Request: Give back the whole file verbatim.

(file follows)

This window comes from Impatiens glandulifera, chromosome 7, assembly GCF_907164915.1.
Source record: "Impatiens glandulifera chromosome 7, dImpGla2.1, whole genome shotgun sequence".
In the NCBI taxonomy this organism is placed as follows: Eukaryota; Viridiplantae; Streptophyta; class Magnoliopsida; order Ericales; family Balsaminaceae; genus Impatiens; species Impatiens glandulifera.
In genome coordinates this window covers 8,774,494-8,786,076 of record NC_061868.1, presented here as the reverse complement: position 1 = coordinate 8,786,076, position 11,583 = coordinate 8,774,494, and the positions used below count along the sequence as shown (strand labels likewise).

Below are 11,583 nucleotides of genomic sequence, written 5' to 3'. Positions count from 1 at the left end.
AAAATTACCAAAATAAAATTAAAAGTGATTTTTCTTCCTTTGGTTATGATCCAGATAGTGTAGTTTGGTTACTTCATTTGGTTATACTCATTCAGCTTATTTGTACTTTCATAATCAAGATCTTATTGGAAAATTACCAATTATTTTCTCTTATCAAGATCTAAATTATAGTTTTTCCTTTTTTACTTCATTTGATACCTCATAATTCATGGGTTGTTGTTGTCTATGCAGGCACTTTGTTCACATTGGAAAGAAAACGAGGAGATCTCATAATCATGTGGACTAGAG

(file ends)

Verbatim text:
This window comes from Impatiens glandulifera, chromosome 7, assembly GCF_907164915.1.
Source record: "Impatiens glandulifera chromosome 7, dImpGla2.1, whole genome shotgun sequence".
In the NCBI taxonomy this organism is placed as follows: Eukaryota; Viridiplantae; Streptophyta; class Magnoliopsida; order Ericales; family Balsaminaceae; genus Impatiens; species Impatiens glandulifera.
In genome coordinates this window covers 8,774,494-8,786,076 of record NC_061868.1, presented here as the reverse complement: position 1 = coordinate 8,786,076, position 11,583 = coordinate 8,774,494, and the positions used below count along the sequence as shown (strand labels likewise).

Below are 11,583 nucleotides of genomic sequence, written 5' to 3'. Positions count from 1 at the left end.
AAAATTACCAAAATAAAATTAAAAGTGATTTTTCTTCCTTTGGTTATGATCCAGATAGTGTAGTTTGGTTACTTCATTTGGTTATACTCATTCAGCTTATTTGTACTTTCATAATCAAGATCTTATTGGAAAATTACCAATTATTTTCTCTTATCAAGATCTAAATTATAGTTTTTCCTTTTTTACTTCATTTGATACCTCATAATTCATGGGTTGTTGTTGTCTATGCAGGCACTTTGTTCACATTGGAAAGAAAACGAGGAGATCTCATAATCATGTGGACTAGAG